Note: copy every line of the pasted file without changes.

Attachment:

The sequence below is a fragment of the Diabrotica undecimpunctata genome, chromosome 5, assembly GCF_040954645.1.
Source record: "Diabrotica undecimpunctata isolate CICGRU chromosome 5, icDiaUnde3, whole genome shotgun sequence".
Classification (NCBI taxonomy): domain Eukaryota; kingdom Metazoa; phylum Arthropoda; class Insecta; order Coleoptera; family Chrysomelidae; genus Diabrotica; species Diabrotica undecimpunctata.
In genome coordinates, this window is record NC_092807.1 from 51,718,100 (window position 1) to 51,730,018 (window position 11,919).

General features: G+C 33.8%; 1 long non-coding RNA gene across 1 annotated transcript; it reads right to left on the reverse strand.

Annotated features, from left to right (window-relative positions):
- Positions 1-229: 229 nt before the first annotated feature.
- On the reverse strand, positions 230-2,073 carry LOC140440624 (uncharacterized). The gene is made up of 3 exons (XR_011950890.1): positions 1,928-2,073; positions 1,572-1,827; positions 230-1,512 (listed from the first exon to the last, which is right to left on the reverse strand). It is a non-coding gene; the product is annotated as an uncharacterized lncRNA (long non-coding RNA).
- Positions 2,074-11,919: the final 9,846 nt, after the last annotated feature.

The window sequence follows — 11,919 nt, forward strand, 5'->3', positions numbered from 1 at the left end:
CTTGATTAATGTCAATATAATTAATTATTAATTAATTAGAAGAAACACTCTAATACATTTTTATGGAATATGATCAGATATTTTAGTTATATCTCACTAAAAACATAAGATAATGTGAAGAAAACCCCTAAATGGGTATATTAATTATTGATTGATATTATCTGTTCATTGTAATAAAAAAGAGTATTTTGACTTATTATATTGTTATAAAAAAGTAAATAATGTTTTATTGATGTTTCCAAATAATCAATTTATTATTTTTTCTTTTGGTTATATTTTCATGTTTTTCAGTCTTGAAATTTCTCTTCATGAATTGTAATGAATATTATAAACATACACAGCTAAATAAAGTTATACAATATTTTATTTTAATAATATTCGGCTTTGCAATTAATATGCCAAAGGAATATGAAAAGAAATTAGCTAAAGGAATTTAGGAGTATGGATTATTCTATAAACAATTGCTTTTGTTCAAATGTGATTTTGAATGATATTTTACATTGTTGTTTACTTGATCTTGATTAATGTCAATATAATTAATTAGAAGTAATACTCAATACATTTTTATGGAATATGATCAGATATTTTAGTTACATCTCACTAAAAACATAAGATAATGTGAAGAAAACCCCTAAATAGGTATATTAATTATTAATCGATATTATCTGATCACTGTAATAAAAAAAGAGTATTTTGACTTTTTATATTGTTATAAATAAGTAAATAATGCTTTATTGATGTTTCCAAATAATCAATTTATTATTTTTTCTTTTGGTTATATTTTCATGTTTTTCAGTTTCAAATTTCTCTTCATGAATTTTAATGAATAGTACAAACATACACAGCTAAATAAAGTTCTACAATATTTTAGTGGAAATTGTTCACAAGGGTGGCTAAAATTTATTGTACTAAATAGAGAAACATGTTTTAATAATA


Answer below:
The sequence below is a fragment of the Diabrotica undecimpunctata genome, chromosome 5, assembly GCF_040954645.1.
Source record: "Diabrotica undecimpunctata isolate CICGRU chromosome 5, icDiaUnde3, whole genome shotgun sequence".
Classification (NCBI taxonomy): domain Eukaryota; kingdom Metazoa; phylum Arthropoda; class Insecta; order Coleoptera; family Chrysomelidae; genus Diabrotica; species Diabrotica undecimpunctata.
In genome coordinates, this window is record NC_092807.1 from 51,718,100 (window position 1) to 51,730,018 (window position 11,919).

General features: G+C 33.8%; 1 long non-coding RNA gene across 1 annotated transcript; it reads right to left on the reverse strand.

Annotated features, from left to right (window-relative positions):
- Positions 1-229: 229 nt before the first annotated feature.
- On the reverse strand, positions 230-2,073 carry LOC140440624 (uncharacterized). The gene is made up of 3 exons (XR_011950890.1): positions 1,928-2,073; positions 1,572-1,827; positions 230-1,512 (listed from the first exon to the last, which is right to left on the reverse strand). It is a non-coding gene; the product is annotated as an uncharacterized lncRNA (long non-coding RNA).
- Positions 2,074-11,919: the final 9,846 nt, after the last annotated feature.

The window sequence follows — 11,919 nt, forward strand, 5'->3', positions numbered from 1 at the left end:
CTTGATTAATGTCAATATAATTAATTATTAATTAATTAGAAGAAACACTCTAATACATTTTTATGGAATATGATCAGATATTTTAGTTATATCTCACTAAAAACATAAGATAATGTGAAGAAAACCCCTAAATGGGTATATTAATTATTGATTGATATTATCTGTTCATTGTAATAAAAAAGAGTATTTTGACTTATTATATTGTTATAAAAAAGTAAATAATGTTTTATTGATGTTTCCAAATAATCAATTTATTATTTTTTCTTTTGGTTATATTTTCATGTTTTTCAGTCTTGAAATTTCTCTTCATGAATTGTAATGAATATTATAAACATACACAGCTAAATAAAGTTATACAATATTTTATTTTAATAATATTCGGCTTTGCAATTAATATGCCAAAGGAATATGAAAAGAAATTAGCTAAAGGAATTTAGGAGTATGGATTATTCTATAAACAATTGCTTTTGTTCAAATGTGATTTTGAATGATATTTTACATTGTTGTTTACTTGATCTTGATTAATGTCAATATAATTAATTAGAAGTAATACTCAATACATTTTTATGGAATATGATCAGATATTTTAGTTACATCTCACTAAAAACATAAGATAATGTGAAGAAAACCCCTAAATAGGTATATTAATTATTAATCGATATTATCTGATCACTGTAATAAAAAAAGAGTATTTTGACTTTTTATATTGTTATAAATAAGTAAATAATGCTTTATTGATGTTTCCAAATAATCAATTTATTATTTTTTCTTTTGGTTATATTTTCATGTTTTTCAGTTTCAAATTTCTCTTCATGAATTTTAATGAATAGTACAAACATACACAGCTAAATAAAGTTCTACAATATTTTAGTGGAAATTGTTCACAAGGGTGGCTAAAATTTATTGTACTAAATAGAGAAACATGTTTTAATAATA